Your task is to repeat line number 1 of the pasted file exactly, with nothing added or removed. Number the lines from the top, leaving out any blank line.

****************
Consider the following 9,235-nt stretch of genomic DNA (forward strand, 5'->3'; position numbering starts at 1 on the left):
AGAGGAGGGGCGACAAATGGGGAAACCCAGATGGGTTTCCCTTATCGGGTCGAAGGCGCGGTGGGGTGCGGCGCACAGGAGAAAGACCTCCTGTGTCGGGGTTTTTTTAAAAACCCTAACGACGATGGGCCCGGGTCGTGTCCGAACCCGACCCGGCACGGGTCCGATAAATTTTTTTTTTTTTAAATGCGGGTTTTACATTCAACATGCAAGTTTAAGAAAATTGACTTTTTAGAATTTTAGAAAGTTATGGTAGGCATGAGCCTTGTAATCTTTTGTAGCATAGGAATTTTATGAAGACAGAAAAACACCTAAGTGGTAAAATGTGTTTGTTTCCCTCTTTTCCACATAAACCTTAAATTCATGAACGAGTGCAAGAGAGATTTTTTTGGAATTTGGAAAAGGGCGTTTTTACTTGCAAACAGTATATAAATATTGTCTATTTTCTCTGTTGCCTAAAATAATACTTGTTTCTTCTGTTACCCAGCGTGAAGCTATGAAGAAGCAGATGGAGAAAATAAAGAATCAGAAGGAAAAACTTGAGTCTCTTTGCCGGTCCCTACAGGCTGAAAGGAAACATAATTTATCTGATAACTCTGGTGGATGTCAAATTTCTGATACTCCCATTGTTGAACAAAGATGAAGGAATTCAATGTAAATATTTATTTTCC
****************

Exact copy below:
Consider the following 9,235-nt stretch of genomic DNA (forward strand, 5'->3'; position numbering starts at 1 on the left):